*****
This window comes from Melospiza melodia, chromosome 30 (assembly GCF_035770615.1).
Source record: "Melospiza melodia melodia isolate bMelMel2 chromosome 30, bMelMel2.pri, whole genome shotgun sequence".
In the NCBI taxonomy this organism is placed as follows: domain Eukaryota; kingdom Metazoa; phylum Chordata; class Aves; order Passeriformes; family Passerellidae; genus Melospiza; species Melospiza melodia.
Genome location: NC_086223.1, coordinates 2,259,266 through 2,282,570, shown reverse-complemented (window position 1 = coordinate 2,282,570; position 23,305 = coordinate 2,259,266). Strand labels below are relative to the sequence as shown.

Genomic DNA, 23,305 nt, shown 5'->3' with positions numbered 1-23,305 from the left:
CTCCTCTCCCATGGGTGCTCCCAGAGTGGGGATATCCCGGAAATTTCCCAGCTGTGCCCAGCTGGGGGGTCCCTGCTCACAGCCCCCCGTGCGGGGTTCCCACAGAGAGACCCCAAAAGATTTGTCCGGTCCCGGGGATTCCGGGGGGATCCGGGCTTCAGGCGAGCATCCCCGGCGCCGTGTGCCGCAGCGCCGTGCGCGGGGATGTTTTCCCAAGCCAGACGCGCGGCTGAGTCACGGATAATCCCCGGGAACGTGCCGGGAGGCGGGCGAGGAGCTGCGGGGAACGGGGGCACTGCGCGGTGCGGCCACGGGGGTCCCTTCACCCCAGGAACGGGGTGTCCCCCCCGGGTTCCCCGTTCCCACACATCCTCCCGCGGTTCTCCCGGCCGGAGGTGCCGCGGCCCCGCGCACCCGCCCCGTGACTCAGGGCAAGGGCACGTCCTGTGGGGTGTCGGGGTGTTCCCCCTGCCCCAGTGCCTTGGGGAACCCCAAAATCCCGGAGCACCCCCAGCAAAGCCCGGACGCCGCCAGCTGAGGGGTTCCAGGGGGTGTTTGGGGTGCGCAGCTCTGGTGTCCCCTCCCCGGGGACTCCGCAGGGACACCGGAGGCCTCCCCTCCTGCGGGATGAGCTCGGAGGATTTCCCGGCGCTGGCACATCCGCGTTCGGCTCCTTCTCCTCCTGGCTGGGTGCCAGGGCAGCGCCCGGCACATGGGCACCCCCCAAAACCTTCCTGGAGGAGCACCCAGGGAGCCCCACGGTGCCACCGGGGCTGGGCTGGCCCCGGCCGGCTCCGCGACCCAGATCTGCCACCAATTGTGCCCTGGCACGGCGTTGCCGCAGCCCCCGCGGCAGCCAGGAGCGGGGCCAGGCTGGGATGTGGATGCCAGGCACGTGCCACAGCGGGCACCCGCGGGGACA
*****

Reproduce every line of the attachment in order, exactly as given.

This window comes from Melospiza melodia, chromosome 30 (assembly GCF_035770615.1).
Source record: "Melospiza melodia melodia isolate bMelMel2 chromosome 30, bMelMel2.pri, whole genome shotgun sequence".
In the NCBI taxonomy this organism is placed as follows: domain Eukaryota; kingdom Metazoa; phylum Chordata; class Aves; order Passeriformes; family Passerellidae; genus Melospiza; species Melospiza melodia.
Genome location: NC_086223.1, coordinates 2,259,266 through 2,282,570, shown reverse-complemented (window position 1 = coordinate 2,282,570; position 23,305 = coordinate 2,259,266). Strand labels below are relative to the sequence as shown.

Genomic DNA, 23,305 nt, shown 5'->3' with positions numbered 1-23,305 from the left:
CTCCTCTCCCATGGGTGCTCCCAGAGTGGGGATATCCCGGAAATTTCCCAGCTGTGCCCAGCTGGGGGGTCCCTGCTCACAGCCCCCCGTGCGGGGTTCCCACAGAGAGACCCCAAAAGATTTGTCCGGTCCCGGGGATTCCGGGGGGATCCGGGCTTCAGGCGAGCATCCCCGGCGCCGTGTGCCGCAGCGCCGTGCGCGGGGATGTTTTCCCAAGCCAGACGCGCGGCTGAGTCACGGATAATCCCCGGGAACGTGCCGGGAGGCGGGCGAGGAGCTGCGGGGAACGGGGGCACTGCGCGGTGCGGCCACGGGGGTCCCTTCACCCCAGGAACGGGGTGTCCCCCCCGGGTTCCCCGTTCCCACACATCCTCCCGCGGTTCTCCCGGCCGGAGGTGCCGCGGCCCCGCGCACCCGCCCCGTGACTCAGGGCAAGGGCACGTCCTGTGGGGTGTCGGGGTGTTCCCCCTGCCCCAGTGCCTTGGGGAACCCCAAAATCCCGGAGCACCCCCAGCAAAGCCCGGACGCCGCCAGCTGAGGGGTTCCAGGGGGTGTTTGGGGTGCGCAGCTCTGGTGTCCCCTCCCCGGGGACTCCGCAGGGACACCGGAGGCCTCCCCTCCTGCGGGATGAGCTCGGAGGATTTCCCGGCGCTGGCACATCCGCGTTCGGCTCCTTCTCCTCCTGGCTGGGTGCCAGGGCAGCGCCCGGCACATGGGCACCCCCCAAAACCTTCCTGGAGGAGCACCCAGGGAGCCCCACGGTGCCACCGGGGCTGGGCTGGCCCCGGCCGGCTCCGCGACCCAGATCTGCCACCAATTGTGCCCTGGCACGGCGTTGCCGCAGCCCCCGCGGCAGCCAGGAGCGGGGCCAGGCTGGGATGTGGATGCCAGGCACGTGCCACAGCGGGCACCCGCGGGGACA